Document Type

Thesis - Open Access

Award Date

1969

Degree Name

Master of Science (MS)

Department

Chemistry

Abstract

Historically the interest in organic derivatives of selenium has been primarily centered on selenium analogs of sulfur compounds, the selenium analogs of the sulfur-containing amino acids. Experimental studies of the metabo1ism of seleno-organic compounds have been limited to a large extent by their unavailability. Dimethyl selenide is the only organic selenium compound that has been identified as an exhalation product from a laboratory animal injected with an inorganic form of· selenium. Although the toxicity of selenium has been known for many years, the mode of action of the element has remained a mystery. Many investigations on the toxicity of selenium have been concerned only with selenium analysis of the excreta of livestock and/or laboratory animals in an attempt to establish a detoxification pathway for selenium. Isolation and identification of excreted selenium compounds, with the exception of selenite or selenite, have been extremely difficult. A recently identified seleno-organic compound, isolated from rat urine after oral and intraperitoneal administration of subtoxic levels of selenite, gave occasion for this study. The compound identified as a trimethylselenonium moiety was studied in the chloride formb. This study was originally undertaken to help clarify the pathway of selenium detoxification in the rat by investigating the metabolism of the newly identified excretory product (TMSe moiety). A complete metabolic investigation of a selenium compound should answer the following questions: (1) Is the compound metabolized to a volatile product, at what rate is this volatile product excreted from the lungs, and what percentage of the administered dose is eliminated in this way? (2) Is it or one of its metabolic products excreted in the urine, at what rate is the selenium excreted, am what percentage of the administered dose is excreted in the urine? (3) Is it or a metabolized product present in the feces and what percentage of the administered dose is eliminated in this way? (4) Is selenium retained in the animal, to what degree, and what is the distribution of the retained selenium in the ·animal? (5) Is the compound itself toxic? If so, at what selenium concentration. During the study of questions- one and two above- it was discovered that the compound (or a metabolized product of it) was itself toxic--although at quite high selenium concentrations—and further work was then done to answer question number five.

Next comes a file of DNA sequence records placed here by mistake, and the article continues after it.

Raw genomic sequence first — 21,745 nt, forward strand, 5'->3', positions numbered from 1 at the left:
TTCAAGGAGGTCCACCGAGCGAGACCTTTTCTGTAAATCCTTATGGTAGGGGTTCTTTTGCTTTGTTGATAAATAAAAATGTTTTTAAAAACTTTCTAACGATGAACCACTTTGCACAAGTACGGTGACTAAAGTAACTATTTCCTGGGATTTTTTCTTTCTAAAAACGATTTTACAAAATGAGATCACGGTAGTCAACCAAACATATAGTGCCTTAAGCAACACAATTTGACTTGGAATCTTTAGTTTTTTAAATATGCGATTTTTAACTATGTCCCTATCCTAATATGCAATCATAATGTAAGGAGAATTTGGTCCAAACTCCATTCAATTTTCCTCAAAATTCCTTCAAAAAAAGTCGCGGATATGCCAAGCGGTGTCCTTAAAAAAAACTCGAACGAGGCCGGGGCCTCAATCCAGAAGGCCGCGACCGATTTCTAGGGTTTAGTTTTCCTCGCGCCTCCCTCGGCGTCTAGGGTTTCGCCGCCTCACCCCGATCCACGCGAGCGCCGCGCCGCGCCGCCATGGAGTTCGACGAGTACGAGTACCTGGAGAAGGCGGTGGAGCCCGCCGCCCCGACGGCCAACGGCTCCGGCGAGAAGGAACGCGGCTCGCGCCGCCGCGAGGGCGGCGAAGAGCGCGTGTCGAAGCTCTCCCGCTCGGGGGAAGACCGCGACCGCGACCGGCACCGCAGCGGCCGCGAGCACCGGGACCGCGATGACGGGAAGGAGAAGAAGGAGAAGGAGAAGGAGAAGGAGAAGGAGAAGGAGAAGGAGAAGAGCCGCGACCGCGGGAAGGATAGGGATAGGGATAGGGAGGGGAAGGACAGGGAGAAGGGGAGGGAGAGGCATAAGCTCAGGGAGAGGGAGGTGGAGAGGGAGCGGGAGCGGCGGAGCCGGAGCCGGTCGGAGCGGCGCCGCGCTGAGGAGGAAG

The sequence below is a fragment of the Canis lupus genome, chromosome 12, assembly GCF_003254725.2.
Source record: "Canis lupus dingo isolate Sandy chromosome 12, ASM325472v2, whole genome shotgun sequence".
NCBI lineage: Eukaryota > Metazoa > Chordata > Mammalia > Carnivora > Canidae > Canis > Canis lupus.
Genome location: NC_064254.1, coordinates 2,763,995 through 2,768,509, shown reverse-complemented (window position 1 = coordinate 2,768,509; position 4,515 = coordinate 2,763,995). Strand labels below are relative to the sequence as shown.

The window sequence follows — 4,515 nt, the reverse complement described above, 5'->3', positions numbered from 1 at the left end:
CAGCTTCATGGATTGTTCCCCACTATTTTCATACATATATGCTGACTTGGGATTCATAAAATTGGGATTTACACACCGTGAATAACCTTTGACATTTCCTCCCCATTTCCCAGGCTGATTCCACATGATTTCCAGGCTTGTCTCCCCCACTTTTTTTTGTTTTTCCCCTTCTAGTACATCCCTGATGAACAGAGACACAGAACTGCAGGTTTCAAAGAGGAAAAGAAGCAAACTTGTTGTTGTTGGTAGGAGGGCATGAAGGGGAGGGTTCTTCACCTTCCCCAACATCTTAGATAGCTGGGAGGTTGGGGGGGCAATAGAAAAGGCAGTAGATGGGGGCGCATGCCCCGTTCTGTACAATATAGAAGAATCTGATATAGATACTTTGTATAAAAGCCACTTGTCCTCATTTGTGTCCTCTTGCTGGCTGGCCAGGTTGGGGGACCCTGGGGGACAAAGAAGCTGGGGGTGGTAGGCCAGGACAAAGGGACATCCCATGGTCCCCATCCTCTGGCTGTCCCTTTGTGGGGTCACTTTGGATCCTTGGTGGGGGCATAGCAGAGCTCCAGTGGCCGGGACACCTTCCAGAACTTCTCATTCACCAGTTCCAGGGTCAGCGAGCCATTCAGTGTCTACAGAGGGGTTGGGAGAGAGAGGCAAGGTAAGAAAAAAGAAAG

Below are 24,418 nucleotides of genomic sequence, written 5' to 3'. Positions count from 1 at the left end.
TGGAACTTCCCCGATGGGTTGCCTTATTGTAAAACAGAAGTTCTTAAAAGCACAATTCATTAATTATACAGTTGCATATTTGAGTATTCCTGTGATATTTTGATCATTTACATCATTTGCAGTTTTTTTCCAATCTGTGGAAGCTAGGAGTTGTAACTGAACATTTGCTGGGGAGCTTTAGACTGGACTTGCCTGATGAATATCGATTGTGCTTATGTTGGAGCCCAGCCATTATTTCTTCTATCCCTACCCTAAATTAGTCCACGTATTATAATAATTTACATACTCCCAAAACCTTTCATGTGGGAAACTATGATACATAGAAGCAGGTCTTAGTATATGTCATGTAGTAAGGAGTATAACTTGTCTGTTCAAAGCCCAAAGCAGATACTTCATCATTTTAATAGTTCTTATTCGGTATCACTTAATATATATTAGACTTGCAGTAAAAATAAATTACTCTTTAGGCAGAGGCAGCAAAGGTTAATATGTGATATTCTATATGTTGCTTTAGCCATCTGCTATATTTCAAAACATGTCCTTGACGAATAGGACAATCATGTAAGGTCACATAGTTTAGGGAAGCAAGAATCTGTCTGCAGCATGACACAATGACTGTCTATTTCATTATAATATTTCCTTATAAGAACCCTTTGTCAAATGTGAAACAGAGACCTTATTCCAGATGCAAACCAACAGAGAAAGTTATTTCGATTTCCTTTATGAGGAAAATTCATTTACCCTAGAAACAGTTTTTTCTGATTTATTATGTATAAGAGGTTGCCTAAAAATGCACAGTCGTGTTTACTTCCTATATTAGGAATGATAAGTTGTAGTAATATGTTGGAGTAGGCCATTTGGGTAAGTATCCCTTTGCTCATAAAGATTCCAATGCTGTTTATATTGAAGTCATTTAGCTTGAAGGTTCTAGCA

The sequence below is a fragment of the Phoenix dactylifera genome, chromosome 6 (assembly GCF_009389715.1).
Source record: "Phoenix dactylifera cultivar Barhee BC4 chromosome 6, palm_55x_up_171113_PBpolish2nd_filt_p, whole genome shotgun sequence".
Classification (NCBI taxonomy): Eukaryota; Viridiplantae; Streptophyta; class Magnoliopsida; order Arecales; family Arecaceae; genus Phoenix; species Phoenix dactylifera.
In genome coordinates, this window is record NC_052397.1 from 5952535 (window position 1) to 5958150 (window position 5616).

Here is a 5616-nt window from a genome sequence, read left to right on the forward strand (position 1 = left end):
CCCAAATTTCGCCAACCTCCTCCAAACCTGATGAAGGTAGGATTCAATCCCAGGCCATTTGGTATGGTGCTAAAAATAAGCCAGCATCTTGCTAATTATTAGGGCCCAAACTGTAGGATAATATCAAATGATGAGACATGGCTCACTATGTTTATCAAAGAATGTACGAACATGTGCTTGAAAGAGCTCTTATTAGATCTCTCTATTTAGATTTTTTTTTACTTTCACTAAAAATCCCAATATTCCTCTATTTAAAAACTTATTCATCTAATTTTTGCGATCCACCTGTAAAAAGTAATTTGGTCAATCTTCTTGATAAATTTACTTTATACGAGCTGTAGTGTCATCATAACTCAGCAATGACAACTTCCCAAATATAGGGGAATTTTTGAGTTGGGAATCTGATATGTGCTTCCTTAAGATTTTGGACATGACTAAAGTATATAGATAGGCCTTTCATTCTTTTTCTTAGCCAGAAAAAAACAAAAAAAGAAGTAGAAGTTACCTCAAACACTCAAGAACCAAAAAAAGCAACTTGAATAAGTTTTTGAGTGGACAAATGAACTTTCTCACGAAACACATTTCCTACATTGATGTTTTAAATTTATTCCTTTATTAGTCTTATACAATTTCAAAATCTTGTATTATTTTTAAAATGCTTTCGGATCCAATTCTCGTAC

Library of Congress Subject Headings

Selenium--Physiological effects.

Format

application/pdf

Number of Pages

48

Publisher

South Dakota State University

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